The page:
Tyler’s Barbeque in Amarillo is closed on Sundays and Mondays, but on Monday, June 5, owner Tyler Frazer wasn’t sure when he would reopen. It had been raining almost every day for two and a half weeks in Amarillo, and the floodwater was creeping up his parking lot. He announced an indefinite closure.

A friend offered to bring a couple dump truck loads of sand to the restaurant if Frazer had sandbags to fill. He wanted to say no. The thought of shoveling all that sand into hundreds of orange bags to surround the restaurant was daunting and seemed like overkill. The rain had stopped. Frazer’s friend reminded him how bad he’d feel if the rain continued, flooding the building, and he hadn’t taken the opportunity to stop it.

Frazer gathered family and friends, seventeen in all, and filled five hundred bags, stacking them like bricks around the building. Looking over their work, he thought I hope we’re wasting our time. The water hadn’t receded when another overnight storm hit two days later, and water came up to the sandbags. For safety reasons, the city decided to cut power to the neighborhood, but Frazer said he wasn’t notified. When he realized the power was out, the coolers had already been off for too long. “We lost all our food,” he said.

He had to fill the classic grain truck that sits in front of the restaurant, as a sort of mascot, with boxes of raw meat and haul it to the dump. The rain finally did stop, and fire departments from surrounding areas sent big trucks into town to assist with rescue operations. “I guess those guys hadn’t played in the water much, because they were going fast splashing water everywhere,” Frazer said, noting the wake from those fire trucks is really what tested his sandbags. The city’s pumps did the slow work of draining the streets and parking lots, and Tyler’s remained closed for ten days.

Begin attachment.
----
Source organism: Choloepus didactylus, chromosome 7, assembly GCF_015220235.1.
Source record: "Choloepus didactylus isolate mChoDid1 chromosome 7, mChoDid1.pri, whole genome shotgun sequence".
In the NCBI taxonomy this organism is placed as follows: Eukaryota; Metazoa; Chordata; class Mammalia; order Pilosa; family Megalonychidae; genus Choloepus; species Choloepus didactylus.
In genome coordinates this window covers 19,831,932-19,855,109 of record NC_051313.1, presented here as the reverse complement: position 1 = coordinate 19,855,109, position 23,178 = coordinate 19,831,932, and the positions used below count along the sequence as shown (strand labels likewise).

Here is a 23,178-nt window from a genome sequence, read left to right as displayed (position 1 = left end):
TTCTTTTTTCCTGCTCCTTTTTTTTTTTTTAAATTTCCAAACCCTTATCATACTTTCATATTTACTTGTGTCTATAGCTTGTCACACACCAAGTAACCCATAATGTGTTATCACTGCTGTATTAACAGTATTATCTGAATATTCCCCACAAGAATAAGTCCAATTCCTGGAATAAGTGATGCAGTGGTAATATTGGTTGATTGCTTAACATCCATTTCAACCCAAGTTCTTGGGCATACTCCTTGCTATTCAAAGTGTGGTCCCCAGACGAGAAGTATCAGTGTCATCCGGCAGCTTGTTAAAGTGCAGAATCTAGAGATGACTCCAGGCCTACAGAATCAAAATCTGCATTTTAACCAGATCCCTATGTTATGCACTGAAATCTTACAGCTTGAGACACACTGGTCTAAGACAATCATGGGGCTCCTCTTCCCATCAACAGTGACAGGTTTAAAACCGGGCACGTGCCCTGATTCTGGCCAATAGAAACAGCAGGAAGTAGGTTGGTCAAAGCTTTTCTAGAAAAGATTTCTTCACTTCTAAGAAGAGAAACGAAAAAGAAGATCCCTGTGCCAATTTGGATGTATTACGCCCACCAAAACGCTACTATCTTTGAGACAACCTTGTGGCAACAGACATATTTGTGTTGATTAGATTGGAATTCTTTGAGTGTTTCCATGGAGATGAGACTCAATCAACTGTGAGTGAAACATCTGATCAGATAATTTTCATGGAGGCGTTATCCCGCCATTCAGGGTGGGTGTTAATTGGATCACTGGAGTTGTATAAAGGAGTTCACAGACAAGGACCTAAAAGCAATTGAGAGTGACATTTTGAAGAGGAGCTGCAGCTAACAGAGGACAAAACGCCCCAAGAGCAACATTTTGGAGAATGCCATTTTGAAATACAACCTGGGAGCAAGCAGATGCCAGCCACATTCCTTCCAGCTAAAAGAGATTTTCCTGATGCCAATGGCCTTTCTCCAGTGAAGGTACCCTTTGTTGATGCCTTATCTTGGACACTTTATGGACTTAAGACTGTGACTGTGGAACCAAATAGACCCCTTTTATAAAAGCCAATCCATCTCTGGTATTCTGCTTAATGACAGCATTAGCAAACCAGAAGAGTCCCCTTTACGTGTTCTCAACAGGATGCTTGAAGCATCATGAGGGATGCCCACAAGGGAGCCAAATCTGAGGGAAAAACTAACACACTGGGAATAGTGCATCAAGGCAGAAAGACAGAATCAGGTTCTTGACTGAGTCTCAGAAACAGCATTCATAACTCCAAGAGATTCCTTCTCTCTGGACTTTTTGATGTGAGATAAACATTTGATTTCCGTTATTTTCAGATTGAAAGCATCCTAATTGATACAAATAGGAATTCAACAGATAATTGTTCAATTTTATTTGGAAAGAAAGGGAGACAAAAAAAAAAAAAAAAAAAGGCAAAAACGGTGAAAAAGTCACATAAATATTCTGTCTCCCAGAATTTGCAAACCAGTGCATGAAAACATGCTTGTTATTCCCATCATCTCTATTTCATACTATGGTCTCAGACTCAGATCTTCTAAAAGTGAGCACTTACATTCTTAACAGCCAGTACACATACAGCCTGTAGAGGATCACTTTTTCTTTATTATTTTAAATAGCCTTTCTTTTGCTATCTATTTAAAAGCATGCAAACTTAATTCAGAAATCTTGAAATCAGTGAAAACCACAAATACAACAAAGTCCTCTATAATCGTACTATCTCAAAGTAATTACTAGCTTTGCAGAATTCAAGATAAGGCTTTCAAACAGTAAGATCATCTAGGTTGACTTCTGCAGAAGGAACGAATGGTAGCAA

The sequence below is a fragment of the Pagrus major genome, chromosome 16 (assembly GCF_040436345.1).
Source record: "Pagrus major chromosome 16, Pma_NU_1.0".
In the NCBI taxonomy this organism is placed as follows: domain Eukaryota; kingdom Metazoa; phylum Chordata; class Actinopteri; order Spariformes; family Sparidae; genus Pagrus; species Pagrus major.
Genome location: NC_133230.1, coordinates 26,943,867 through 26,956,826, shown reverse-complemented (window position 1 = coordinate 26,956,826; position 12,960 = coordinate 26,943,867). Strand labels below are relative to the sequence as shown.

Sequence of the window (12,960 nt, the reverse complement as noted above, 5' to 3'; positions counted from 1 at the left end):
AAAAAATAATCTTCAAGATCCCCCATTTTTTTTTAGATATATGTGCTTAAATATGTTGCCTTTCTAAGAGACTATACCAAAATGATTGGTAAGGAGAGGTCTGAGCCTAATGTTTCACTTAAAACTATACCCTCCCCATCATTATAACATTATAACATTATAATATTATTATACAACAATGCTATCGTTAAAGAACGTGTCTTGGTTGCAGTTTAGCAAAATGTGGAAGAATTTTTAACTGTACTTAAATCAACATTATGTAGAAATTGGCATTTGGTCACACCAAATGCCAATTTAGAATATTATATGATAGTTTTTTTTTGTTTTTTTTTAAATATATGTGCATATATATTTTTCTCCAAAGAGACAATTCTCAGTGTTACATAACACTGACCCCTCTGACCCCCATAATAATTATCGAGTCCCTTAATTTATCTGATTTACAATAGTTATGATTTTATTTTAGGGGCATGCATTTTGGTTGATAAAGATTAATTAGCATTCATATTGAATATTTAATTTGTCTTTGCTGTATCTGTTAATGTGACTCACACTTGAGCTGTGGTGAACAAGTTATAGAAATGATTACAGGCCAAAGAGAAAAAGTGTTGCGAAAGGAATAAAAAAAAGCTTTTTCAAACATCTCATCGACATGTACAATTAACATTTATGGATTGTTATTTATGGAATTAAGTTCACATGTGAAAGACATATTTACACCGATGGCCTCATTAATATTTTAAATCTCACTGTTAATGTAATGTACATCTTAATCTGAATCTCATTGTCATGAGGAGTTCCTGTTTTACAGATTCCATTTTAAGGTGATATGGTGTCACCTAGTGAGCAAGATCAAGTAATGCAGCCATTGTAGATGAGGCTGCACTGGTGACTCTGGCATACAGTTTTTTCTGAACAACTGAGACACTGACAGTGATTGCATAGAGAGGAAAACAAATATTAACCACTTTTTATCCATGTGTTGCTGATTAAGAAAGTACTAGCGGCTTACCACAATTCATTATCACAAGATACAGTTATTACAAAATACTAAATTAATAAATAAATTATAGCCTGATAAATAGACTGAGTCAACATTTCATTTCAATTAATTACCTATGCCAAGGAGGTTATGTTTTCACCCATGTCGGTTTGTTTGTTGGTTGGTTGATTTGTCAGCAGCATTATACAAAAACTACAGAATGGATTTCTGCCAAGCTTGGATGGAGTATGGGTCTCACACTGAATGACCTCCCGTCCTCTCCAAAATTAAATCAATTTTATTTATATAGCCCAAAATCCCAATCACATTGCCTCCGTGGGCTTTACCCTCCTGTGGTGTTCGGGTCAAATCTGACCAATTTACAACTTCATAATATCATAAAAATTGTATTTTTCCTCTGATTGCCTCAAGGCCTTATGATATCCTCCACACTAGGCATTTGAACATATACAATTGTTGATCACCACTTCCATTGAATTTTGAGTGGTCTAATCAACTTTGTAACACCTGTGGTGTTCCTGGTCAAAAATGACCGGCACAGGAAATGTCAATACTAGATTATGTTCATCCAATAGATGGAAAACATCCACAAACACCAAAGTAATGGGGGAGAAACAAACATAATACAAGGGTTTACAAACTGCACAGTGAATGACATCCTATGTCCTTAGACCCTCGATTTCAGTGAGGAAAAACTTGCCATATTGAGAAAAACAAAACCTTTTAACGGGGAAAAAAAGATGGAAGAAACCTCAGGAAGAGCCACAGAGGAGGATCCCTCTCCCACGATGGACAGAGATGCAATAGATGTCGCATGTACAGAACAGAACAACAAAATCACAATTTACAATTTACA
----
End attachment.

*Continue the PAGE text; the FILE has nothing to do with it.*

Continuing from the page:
Tyler's BBQ Survives a Flood
Brisket, turkey, ribs, green beans, and jalapeño cream corn from Tyler’s.Photograph by Daniel Vaughn

I visited Tyler’s last Friday, the day after Frazer finally opened the place back up. Flying into town, I could see the raging red waters of the Prairie Dog Town Fork of the Red River. It runs though Palo Duro Canyon, whose washed-out hiking trails were closed at the time. The other distinct landscape features you typically see coming into Amarillo by air are circles of green: crop fields fed by radial irrigation systems because the area gets so little rain. “We needed the moisture, so everybody was praying for rain,” Frazer said of the local attitude in May. But that changed quickly as Amarillo, which usually receives 19.66 inches of annual rainfall, accumulated over fifteen inches in a six-week span.

Despite its recent troubles, Tyler’s spare ribs are as good as they’ve always been. I missed the weekly mac and cheese special by a day, but had the good fortune of being there on cherry cobbler Friday. Frazer grew up with a cherry tree in his yard and remembers eating them by the bucketful. He wanted to bring that memory to Tyler’s. Rather than using cherry pie filling, he uses whole frozen cherries for the cobbler. “It costs about the same to make it as I can sell it for,” Frazer said, so he only does it once a week. The everyday peach cobbler is a worthy stand-in, but don’t miss the cherry version on Fridays—or just double up like I did.

Frazer said he couldn’t remember this much rain in Amarillo since the flood of 1978. He’ll remember the flood of 2023 for all the people who pulled together to help him secure his restaurant against the flood waters. There was plenty of lost time, food, and revenue, but all Frazer could focus on last week was that he was doing what he loves. “I’m so happy to be back serving people and making barbecue,” he said.